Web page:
Displaying items by tag: Issue 118
Entering new phase, from 'fragile' to 'ostensible'
Revival Period monasteries, traditional towns, mountain peaks, beaches: you may think you have seen it all in Bulgaria, but you would be mistaken. This country has a number of eccentric places to visit, a delight for the connoisseur of the strange and the odd.
Surprising for a country that is proud of its 1,300-year history, just a few tombs of its grand kings have been identified with certainty.
Bulgaria has not changed its name since its founding in 681, as if the 200-year Byzantine and the 500-year Ottoman rule never happened, but the list of the preserved and known graves of its rulers makes for an extremely short paragraph in its long history.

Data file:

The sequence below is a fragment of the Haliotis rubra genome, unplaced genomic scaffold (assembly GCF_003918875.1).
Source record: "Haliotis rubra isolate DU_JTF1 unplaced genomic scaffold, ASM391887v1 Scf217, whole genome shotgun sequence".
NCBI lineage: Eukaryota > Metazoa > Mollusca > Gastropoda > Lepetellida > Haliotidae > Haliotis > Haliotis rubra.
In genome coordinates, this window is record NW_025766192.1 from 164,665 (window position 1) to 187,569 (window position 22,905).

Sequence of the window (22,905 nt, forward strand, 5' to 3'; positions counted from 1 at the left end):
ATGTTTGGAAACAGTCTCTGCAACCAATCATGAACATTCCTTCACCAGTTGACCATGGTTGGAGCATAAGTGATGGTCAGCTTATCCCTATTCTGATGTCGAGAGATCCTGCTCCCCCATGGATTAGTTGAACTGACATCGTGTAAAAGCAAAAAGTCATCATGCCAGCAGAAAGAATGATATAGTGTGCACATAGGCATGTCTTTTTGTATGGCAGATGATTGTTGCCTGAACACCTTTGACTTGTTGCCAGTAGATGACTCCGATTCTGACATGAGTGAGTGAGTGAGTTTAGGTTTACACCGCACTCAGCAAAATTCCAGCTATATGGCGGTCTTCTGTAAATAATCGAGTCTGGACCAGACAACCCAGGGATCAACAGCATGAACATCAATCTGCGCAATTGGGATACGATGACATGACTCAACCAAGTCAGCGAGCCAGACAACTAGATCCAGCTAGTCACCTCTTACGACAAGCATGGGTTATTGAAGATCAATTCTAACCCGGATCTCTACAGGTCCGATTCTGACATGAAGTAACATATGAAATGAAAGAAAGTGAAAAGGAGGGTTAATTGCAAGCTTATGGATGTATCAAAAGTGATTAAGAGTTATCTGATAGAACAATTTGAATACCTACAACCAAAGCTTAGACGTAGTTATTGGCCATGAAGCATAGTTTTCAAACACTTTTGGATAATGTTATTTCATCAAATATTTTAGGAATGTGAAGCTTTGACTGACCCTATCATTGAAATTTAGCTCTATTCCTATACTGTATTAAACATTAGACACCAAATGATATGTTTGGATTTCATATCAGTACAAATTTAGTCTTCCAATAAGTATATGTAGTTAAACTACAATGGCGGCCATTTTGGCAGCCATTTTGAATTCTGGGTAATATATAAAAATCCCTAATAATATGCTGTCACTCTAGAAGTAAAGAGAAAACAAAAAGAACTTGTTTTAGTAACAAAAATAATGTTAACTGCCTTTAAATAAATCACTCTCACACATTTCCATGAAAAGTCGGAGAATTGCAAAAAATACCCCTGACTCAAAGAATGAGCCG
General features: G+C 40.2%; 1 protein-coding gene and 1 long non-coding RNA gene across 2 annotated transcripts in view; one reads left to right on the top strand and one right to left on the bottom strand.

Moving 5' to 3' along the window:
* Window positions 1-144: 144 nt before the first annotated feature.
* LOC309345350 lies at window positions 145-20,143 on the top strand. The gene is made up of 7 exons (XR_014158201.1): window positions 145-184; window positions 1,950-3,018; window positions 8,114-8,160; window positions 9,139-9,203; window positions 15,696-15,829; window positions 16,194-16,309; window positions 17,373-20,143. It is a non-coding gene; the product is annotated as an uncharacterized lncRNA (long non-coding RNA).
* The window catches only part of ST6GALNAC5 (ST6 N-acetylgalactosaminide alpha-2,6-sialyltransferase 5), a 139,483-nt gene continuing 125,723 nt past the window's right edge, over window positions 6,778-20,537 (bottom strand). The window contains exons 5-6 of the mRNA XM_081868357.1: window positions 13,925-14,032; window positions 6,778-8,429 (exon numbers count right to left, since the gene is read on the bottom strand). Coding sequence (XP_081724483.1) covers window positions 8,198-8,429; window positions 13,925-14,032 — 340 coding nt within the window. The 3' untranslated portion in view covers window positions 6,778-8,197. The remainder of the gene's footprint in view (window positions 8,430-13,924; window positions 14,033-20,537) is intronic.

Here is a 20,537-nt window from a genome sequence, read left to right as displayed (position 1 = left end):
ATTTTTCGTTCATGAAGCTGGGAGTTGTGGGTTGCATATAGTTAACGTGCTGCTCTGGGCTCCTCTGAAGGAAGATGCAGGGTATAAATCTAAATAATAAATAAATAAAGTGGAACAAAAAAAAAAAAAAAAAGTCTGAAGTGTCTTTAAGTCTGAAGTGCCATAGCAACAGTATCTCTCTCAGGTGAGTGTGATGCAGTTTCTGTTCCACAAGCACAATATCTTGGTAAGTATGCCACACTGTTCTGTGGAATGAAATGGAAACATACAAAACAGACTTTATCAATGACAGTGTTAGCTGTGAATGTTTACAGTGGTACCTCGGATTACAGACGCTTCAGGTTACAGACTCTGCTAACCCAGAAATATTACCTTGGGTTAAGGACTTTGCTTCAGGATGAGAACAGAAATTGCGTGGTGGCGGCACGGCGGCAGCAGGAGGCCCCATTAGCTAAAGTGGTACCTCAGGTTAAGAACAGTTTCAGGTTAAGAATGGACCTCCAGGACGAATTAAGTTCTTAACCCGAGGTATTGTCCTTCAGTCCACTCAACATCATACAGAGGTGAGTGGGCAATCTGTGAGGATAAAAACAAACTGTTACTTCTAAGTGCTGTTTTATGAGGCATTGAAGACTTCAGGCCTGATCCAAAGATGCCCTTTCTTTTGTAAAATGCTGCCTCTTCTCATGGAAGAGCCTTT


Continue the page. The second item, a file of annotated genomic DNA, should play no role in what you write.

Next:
A short drive north of Primorsko, a resort town on the southern Bulgaria Black Sea coast, you will find a site that challenges the imagination.
The ancient Thracian sanctuary known with the Turkish word Begliktash stands in a meadow that opens up dramatically before you after a 40-minute walk along an overgrown path through the oak forest of the Strandzha. Anticipation builds even before you start on the path because just where it begins is the Dragon's Houses, a Thracian dolmen hidden by a canopy of tree branches.
"These are heritage tourists."
National Museum of History chief Bozhidar Dimitrov on the Bulgarian tour of a Russian pack of bikers, "Night Wolves," supporting Vladimir Putin
Ah, Sozopol, it used to be so quiet/picturesque/authentic/artistic!... If you are fed up with Bulgarian friends mourning the over-touristification of this southern Black Sea (former) gem, there is an answer. Anyone tired of the madding crowds in summertime Sozopol should go farther south, to Ahtopol.